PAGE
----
But perhaps the most positive lesson from this catastrophe is the graphic realisation of our over-reliance on fossil fuels. With the economic sanctions against Russia and the threat of our oil and gas supplies being cut off came the unavoidable truth that we have not been moving fast enough towards the energy transition. The massive rise in gas prices everywhere has scrambled governments already challenged by inflation to alleviate the pain. However, there can only be temporary measures to soften the immediate blow for consumers. The unavoidable fact is that we have been too slow to adapt and that we need much more resolve to enter the carbon-free world. It is not a surprise that clean energy stocks have been doing well in the current market conditions. We believe that this will be one of the most enduring results of the current situation and that the transition will accelerate massively in the coming years. If there can be one silver lining in this madness, surely this is the best one.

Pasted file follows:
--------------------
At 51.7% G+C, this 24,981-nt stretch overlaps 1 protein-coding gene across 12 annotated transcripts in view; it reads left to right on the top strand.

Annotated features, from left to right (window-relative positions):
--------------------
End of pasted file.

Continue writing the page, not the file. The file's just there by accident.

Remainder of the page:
Today missiles are falling over Ukraine but there are rumours of peace talks. The civilized world is pleading for a speedy solution and a return to diplomacy. The alternatives are totally unacceptable and very scary. However, it is worth remembering that once the tanks will have left, the massive damage inflicted by the Russian army on civilian infrastructure will remain a permanent scar on the face of Europe that will be impossible to erase in our lifetime. Our investment considerations seem quite paltry against the massive challenges of healing an entire people. Let’s all pray for better times.